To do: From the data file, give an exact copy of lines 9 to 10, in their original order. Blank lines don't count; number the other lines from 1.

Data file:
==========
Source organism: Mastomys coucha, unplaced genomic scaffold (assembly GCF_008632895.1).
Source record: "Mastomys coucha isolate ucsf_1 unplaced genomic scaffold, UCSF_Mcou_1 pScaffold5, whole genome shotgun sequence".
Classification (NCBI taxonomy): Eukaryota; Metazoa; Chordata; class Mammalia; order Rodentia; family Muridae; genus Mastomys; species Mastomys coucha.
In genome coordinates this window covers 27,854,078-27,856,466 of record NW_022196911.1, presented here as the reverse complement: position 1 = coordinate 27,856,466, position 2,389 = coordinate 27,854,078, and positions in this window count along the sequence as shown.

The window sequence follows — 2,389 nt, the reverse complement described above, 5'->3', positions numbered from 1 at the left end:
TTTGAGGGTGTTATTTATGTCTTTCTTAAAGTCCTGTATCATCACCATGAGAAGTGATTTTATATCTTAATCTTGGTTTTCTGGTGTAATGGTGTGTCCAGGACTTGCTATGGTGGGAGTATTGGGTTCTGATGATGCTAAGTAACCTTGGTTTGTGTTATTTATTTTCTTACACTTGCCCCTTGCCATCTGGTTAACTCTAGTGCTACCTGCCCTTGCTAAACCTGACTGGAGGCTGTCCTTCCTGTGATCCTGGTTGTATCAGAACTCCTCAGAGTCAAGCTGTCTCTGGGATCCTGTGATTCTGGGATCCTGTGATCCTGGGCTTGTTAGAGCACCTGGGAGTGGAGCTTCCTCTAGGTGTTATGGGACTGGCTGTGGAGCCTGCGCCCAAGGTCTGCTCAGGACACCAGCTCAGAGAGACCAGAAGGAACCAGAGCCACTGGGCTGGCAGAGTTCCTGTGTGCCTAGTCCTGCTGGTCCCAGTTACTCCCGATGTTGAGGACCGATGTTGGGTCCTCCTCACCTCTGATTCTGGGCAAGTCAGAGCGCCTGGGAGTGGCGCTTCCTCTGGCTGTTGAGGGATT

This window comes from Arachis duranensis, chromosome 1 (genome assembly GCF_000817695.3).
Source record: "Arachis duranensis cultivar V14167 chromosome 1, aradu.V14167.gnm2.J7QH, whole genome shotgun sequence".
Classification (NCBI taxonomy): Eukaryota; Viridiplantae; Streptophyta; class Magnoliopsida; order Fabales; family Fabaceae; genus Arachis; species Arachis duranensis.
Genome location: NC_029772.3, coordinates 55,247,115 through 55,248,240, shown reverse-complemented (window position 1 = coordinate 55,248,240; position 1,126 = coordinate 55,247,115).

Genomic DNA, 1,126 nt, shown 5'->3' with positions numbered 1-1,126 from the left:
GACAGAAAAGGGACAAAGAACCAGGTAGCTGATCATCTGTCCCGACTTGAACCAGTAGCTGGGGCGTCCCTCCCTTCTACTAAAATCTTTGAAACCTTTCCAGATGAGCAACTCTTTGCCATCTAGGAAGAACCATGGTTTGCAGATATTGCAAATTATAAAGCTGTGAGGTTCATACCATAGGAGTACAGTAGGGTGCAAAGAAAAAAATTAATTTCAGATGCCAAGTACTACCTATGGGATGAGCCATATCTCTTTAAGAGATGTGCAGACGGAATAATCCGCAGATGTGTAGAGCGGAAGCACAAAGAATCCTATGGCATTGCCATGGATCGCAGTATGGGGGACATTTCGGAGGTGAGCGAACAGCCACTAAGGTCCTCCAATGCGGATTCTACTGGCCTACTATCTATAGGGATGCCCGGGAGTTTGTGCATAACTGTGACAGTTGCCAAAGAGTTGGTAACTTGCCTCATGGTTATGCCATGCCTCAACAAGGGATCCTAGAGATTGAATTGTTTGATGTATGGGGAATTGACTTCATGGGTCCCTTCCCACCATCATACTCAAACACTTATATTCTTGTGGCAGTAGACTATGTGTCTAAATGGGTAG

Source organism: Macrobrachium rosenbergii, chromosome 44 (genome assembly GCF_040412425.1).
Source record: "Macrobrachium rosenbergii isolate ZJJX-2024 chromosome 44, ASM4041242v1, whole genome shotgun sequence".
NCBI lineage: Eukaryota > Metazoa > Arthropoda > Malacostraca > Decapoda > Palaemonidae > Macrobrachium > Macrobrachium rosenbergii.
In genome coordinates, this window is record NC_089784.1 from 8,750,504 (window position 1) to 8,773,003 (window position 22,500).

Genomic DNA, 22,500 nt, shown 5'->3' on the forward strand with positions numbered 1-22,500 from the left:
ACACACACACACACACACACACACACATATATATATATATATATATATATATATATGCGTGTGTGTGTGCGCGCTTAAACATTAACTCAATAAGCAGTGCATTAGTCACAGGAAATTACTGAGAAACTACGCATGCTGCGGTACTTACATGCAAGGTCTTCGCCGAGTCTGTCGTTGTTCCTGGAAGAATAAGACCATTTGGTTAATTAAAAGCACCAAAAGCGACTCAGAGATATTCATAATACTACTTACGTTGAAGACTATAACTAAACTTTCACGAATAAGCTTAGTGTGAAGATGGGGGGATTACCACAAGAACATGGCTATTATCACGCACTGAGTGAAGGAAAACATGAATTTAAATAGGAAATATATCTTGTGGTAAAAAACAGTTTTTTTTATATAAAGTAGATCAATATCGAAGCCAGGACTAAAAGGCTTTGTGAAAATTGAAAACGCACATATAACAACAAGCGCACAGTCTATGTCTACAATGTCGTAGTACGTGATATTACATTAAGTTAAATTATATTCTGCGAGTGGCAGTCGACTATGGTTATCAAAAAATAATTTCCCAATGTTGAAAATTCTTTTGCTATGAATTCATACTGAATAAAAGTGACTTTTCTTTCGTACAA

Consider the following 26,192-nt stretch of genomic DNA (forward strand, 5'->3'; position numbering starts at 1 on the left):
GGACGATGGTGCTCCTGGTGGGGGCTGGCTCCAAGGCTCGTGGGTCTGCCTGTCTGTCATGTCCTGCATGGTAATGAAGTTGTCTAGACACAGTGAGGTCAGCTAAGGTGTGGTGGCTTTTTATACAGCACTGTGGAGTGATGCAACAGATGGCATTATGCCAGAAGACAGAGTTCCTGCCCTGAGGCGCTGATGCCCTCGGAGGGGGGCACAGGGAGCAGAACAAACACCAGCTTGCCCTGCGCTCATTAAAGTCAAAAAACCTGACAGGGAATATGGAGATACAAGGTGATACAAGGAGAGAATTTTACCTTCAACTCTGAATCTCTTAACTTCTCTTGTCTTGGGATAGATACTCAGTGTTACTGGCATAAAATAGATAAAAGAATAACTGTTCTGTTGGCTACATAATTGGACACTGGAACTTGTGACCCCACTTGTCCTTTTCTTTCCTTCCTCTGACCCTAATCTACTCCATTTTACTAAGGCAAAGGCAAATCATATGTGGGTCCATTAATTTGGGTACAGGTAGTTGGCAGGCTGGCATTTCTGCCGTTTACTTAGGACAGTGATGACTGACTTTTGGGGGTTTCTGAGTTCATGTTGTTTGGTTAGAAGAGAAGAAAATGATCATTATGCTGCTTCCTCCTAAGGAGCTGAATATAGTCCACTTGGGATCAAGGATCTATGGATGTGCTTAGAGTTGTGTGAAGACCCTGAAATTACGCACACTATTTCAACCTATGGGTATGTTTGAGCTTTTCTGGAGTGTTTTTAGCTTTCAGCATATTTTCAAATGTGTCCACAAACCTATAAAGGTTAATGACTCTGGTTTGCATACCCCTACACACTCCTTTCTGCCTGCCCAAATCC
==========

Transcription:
Classification (NCBI taxonomy): Eukaryota; Viridiplantae; Streptophyta; class Magnoliopsida; order Fabales; family Fabaceae; genus Arachis; species Arachis duranensis.
Genome location: NC_029772.3, coordinates 55,247,115 through 55,248,240, shown reverse-complemented (window position 1 = coordinate 55,248,240; position 1,126 = coordinate 55,247,115).